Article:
kids. But they could not be more wrong. One of the most persistent and paternalistic criticisms of parental empowerment in education is that poor, uneducated parents simply don’t have the background or the intelligence to make informed decisions for their kids.
Walden Ford is having none of that. Every time we went to a meeting in the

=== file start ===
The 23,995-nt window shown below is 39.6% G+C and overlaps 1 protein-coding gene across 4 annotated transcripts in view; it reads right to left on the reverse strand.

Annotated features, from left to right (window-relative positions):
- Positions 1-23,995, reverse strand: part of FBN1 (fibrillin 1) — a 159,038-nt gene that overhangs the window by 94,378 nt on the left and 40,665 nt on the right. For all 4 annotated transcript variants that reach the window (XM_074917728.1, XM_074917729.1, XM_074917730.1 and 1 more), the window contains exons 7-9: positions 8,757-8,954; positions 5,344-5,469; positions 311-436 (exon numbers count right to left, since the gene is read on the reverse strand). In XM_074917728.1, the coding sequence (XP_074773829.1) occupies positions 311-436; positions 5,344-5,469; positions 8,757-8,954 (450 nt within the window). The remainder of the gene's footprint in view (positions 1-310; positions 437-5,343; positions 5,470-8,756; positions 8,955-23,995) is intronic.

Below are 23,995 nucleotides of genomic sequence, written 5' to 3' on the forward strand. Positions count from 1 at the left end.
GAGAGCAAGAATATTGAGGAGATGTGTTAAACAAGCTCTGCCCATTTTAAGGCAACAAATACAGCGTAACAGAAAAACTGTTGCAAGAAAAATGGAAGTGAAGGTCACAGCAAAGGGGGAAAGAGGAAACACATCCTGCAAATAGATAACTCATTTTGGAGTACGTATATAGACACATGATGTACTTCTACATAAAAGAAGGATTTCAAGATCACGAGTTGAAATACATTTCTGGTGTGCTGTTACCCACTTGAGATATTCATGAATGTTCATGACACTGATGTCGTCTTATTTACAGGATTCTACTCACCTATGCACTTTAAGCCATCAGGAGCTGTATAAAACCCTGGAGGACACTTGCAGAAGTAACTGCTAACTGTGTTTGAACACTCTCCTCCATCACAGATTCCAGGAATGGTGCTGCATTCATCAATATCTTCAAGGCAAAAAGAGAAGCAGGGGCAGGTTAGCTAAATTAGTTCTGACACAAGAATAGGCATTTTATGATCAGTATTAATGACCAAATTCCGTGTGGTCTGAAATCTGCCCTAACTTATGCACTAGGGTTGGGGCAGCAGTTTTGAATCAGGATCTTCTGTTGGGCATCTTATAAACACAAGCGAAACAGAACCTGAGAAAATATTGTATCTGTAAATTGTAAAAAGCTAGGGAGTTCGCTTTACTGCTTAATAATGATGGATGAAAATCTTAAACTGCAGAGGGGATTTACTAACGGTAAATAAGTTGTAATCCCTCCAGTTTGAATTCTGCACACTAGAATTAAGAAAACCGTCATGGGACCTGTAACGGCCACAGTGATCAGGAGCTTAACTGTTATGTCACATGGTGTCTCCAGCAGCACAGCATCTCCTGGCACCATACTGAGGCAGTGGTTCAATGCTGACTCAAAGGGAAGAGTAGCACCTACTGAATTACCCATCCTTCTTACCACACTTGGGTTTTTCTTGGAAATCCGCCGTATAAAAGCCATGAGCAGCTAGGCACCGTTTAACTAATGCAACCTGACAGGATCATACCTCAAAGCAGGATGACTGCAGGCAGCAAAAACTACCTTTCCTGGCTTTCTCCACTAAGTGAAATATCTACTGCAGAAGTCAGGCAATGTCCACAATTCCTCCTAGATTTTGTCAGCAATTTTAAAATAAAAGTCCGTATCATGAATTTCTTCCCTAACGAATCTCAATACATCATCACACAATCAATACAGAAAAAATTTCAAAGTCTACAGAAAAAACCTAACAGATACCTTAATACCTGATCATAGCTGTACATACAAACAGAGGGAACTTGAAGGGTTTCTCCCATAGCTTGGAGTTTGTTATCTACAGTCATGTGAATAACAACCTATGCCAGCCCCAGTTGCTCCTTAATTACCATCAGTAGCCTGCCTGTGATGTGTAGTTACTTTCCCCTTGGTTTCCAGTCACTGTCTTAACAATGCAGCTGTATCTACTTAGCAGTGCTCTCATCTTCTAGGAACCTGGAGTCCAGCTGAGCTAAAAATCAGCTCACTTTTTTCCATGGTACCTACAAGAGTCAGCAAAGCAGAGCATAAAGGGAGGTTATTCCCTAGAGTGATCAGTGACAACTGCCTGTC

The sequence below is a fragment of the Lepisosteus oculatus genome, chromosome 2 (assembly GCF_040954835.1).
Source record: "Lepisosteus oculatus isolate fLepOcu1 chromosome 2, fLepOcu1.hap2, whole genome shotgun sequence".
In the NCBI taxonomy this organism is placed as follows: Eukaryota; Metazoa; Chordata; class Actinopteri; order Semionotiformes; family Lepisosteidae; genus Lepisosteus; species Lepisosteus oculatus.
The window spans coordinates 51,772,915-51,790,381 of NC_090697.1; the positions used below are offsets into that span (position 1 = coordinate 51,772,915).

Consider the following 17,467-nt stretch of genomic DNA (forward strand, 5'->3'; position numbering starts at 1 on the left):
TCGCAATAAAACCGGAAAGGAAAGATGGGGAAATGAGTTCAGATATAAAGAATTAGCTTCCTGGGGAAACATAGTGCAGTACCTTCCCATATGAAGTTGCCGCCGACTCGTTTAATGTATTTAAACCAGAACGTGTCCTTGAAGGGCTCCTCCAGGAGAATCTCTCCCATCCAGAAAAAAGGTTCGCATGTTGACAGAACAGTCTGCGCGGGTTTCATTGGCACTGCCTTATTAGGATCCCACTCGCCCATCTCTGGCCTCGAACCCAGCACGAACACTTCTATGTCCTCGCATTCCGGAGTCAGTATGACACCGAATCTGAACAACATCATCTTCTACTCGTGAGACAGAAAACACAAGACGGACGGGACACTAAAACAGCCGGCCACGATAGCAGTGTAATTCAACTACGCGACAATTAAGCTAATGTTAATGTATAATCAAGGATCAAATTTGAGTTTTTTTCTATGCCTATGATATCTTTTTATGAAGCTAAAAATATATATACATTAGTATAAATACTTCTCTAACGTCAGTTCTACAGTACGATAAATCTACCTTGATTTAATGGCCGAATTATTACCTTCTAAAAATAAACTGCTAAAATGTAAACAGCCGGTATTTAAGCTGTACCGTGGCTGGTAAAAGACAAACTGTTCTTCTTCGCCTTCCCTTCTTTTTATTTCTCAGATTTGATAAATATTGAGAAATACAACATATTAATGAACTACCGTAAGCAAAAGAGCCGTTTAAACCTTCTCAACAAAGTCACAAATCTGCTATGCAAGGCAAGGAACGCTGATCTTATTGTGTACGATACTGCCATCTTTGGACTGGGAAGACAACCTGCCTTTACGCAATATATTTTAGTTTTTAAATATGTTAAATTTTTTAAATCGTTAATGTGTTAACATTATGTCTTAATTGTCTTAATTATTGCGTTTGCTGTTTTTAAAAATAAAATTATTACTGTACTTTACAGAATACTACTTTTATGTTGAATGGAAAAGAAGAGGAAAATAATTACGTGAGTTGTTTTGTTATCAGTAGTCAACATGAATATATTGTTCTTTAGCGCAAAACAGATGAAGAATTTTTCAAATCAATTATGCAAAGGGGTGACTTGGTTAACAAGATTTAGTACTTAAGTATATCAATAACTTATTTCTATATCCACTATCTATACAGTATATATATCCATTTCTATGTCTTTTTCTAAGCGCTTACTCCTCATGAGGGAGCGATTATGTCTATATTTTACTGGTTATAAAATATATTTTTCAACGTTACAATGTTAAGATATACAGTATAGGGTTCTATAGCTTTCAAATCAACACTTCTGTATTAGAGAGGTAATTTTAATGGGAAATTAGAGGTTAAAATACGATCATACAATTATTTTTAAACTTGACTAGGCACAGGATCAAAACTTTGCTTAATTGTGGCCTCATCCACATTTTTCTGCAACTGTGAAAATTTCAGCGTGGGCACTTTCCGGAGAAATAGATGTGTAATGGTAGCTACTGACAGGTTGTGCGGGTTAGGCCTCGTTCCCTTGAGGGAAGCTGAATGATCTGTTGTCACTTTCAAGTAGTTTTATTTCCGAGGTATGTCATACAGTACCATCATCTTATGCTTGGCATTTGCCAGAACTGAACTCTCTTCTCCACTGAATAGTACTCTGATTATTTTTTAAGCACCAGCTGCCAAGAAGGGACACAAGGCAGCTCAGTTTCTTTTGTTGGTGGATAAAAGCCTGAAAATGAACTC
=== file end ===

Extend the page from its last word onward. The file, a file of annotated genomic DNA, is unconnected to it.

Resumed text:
communities that we were serving, which were low income communities in Washington, I would ask Q&A you know we’d do a Q&A, and I would say what do you want for your child? Low-income parents will come there with lists of what they wanted for their children. And they were articulate and passionate, and it was amazing to hear them speak about what their desires were, and what they would hope for their children if their children an opportunity to go to a school that served them well. What’s the basic metric of a successful school in a choice environment for you? When you walk into a school and kids are smiling, and they’re engaged, and they’re safe, and parents are involved, that’s a key to a successful school. And they have the equipment and library. So that kind of stuff is more important than test scores or—you know I think you do have to test kids. I mean I think you have to determine where they are and what they need to learn, but I think they you can’t define their whole existence by test scores. I think there are a lot of things that go along with that. With the D.C. Opportunity Scholarship Program, in their initial years the fact that kids were safe and their parents were happy, and they were graduating at 20% above the rate of D.C. Public Schools that was way more important than test scores. They were going on. You know people never did understand it when our kids went into those schools they were behind. So they had to catch up. And so test scores in the early years for some time are just not correct. And those same kids were —William graduated, he graduated valedictorian. But in D.C. public school his test scores were three or four levels below wherever whatever grade he was in. I used to have to fight him to go to school I dropped him off at school he’d leave. I would drive away and he’d just be gone. I get a call from school saying he wasn’t there. But when he was moved to a private school he liked it, he liked going there, he would jump up and get ready for school and I asked him why are you acting like that? Okay I’m waiting for the other shoe to drop. When are you gonna do something silly? And he’d say Mama—and thirteen year olds don’t talk like this, but he said Mama for the first time in my life I believe that others care about me learning other than you. Walden Ford is adamant that partisan politics not get in the way of helping children. She acknowledges that having Donald Trump support school choice is a good thing for the movement, even as it possibly makes reform harder to sell among blacks and Latinos. She’s equally dismayed that none of the leading Democratic candidates for president has embraced school choice. She’s especially troubled by senator Cory Booker who as mayor of Newark, New Jersey was a strong proponent of education reform. I am constantly disappointed every time I read something, especially from Corey, because I know him well. And I know what a big supporter he was. What’s so easy to say, and I’m a Democrat, and it’s so easy for us to say, they just need more money. I mean that is that’s the most wrongheaded way of thinking about education these days. It’s not just about more money, it’s about a result, it’s about achievement, it’s about how we’re delivering that education, and the choices we’re giving our parents. To me it’s disappointing and that’s why I think this is the best time ever for this film to come out. Because what I’m seeing is a lot of people that are supporting people that oppose school choice to get elected. And that really concerns me. If we don’t figure out how to get everybody on the same page about educating children, this country is going to be a mess anyway. Now poor kids have just as much of a right to learn as rich ones, However the 2020 election plays out or even how the school choice movement evolves, Walden Ford is emphatic that “Miss Virginia,” the movie version of her life, has a message that needs to be clearly understood and embraced. You know, you have every right to look at your child and determine where he will best be taught, and that’s what I want parents to take away. You don’t have to sit back and just take it. At the end of the day this movie certainly is my story but it’s any parent’s story. It’s every parent’s story, who ever fought for their children, so it honors the parents.